BDC another Trudeau appointee with a McKinsey addiction

Business Development Bank of Canada found mainlining millions in McKinsey contracts

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McKinsey & Co. – a high-priced consulting firm already facing accusations of outsized influence in the Trudeau government — also appears to have nurtured a curiously expensive relationship with the Business Development Bank of Canada in recent years.

The Business Development Bank is a 75-year-old Crown Corporation that provides venture capital to small and mid-sized Canadian entrepreneurs.

Reporting this week by the CBC found that as soon as Trudeau appointee Isabelle Hudon took charge of the BDC in 2021, one of her first orders of business was to hire McKinsey on a $5-million contract to completely remake the bank “from scratch.” 

Hudon was also found to have incurred exorbitant expenses, such as a $320,000 event held for only a few dozen employees to mark the “new chapter” of her leadership. She also insisted on travelling with her own driver, adding thousands of dollars in costs to otherwise routine trips.

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Founded in 1926 and renowned for its stringent hiring practices, McKinsey & Co. has long been credited with wielding immense behind-the-scenes power in the corporate world. McKinsey “has acted as a catalyst and accelerant to every trend in the world economy: firm consolidation, the rise of advertising, runaway executive compensation, globalization, automation, and corporate restructuring and strategy,” wrote an anonymous former McKinsey consultant in 2019.

But in the last decade, McKinsey has increasingly emerged as a kind of technocrat-for-hire for Western governments. France, most notably, is currently in the midst of a national scandal over allegations that the administration of President Emmanuel Macron became far too reliant on McKinsey consultants to the exclusion of their own civil service. 

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One of the frequent criticisms against McKinsey is their penchant to draft high-minded “expert” reports that are appealing to senior management, but have very little practical utility on the ground.

This appears to have been the case at the BDC.

McKinsey helped steer the agency towards an incredibly ambitious 10-year plan of tripling its clientele and doubling its portfolio (all while supporting businesses devoted to fighting climate change). But BDC insiders who spoke to CBC said the targets aren’t “realistic.”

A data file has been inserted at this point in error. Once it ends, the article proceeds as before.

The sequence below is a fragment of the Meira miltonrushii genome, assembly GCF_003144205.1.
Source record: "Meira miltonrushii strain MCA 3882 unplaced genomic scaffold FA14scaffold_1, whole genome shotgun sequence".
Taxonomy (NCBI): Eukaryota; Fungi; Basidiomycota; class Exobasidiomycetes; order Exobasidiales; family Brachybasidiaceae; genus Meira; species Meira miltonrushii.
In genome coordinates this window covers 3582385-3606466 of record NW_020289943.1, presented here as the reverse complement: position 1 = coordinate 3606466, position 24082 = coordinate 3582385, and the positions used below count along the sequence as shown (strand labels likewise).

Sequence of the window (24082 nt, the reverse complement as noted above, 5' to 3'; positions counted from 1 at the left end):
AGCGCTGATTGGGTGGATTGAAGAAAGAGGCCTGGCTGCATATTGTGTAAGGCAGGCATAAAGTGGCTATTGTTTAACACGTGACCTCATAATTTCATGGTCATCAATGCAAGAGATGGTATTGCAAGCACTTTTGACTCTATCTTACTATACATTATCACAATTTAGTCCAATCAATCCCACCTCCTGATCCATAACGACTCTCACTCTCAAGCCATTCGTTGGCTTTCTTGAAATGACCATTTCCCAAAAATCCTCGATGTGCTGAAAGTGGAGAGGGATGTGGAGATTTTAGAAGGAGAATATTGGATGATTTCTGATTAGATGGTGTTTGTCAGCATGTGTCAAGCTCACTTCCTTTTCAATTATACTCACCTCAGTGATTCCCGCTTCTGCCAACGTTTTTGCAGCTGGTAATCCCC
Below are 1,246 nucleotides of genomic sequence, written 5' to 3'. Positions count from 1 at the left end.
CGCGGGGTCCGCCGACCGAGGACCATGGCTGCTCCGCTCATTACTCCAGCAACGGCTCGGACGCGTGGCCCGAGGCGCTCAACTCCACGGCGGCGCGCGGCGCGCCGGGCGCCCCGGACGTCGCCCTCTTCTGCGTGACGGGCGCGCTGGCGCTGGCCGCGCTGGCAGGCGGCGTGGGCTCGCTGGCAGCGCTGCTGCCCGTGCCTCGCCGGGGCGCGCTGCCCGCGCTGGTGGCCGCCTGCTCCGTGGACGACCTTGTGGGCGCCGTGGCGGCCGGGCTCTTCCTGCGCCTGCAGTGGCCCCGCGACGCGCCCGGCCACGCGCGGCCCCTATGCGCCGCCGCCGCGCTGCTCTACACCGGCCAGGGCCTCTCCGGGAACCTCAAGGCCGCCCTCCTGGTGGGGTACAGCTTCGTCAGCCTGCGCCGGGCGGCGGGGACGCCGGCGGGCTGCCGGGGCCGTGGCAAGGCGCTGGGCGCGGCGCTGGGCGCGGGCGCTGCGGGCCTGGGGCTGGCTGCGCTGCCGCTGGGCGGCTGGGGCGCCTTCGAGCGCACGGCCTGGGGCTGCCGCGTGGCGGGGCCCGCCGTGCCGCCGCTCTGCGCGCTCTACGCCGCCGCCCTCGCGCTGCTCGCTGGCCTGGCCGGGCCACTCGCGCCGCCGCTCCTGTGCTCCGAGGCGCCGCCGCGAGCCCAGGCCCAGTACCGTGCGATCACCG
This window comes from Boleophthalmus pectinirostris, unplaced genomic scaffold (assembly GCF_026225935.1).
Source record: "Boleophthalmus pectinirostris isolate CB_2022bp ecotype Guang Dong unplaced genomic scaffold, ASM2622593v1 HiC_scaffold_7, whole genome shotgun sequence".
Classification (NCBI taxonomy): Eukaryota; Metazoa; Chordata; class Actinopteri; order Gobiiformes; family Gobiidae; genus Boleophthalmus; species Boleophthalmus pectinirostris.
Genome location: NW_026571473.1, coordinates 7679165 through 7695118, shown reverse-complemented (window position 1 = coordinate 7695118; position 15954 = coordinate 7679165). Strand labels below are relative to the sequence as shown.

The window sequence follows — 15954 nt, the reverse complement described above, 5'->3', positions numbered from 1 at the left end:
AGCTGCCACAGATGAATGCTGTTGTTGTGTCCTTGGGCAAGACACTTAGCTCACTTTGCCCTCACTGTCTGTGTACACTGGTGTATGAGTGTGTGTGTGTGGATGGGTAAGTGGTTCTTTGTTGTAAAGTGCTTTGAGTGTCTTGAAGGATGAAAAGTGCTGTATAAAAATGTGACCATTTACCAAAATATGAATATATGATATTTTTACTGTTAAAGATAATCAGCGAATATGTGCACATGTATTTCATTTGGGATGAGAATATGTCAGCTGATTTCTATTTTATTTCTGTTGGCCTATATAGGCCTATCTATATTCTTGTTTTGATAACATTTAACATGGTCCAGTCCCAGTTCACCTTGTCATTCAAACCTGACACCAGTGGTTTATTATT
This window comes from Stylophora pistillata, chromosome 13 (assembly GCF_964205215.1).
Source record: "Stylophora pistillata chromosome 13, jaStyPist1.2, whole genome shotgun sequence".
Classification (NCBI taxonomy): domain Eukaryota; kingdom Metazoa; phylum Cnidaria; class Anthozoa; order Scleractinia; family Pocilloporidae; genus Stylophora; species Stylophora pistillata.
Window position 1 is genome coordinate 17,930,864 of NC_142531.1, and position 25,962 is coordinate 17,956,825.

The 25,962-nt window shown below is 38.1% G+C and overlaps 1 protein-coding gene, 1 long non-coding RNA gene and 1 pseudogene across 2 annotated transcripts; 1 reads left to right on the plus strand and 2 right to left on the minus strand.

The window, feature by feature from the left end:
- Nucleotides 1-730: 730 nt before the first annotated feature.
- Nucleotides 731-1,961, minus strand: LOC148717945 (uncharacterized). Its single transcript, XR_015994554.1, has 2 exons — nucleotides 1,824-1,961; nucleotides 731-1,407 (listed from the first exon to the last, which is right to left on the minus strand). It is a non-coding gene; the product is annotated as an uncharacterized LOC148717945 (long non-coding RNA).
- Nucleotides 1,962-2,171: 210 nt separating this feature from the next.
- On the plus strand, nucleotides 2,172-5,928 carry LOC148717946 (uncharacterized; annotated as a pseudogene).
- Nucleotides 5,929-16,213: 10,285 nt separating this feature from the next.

The BDC report adds to a number of recent investigations by Radio-Canada (CBC’s French-language arm) probing the extent of McKinsey influence in the workings of the Canadian state.

It was a Radio-Canada investigation which found that the Trudeau government had spent more than $66 million on McKinsey & Co. contracts since taking office, and had leaned on the firm to shape some of their more impactful policies.

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Most notably, insiders within Immigration, Refugees and Citizenship Canada told Radio-Canada that it was McKinsey & Co. advisors who pushed the Trudeau government into cranking up immigration rates to unprecedented levels in a bid for economic growth. Again, bureaucrats reported that McKinsey’s plans looked good to higher level management, but ignored practical considerations or the possibility of unintended consequences. 

“These people, these firms forget the public interest, they’re not interested in it. They’re not accountable,” one IRCC civil servant told Radio-Canada.

And in September, another Radio-Canada probe found that the CAQ government of Quebec Premier Francois Legault had also developed a bit of a McKinsey habit throughout the COVID-19 pandemic. The Legault government spent $6.6 million on pandemic planning by McKinsey consultants.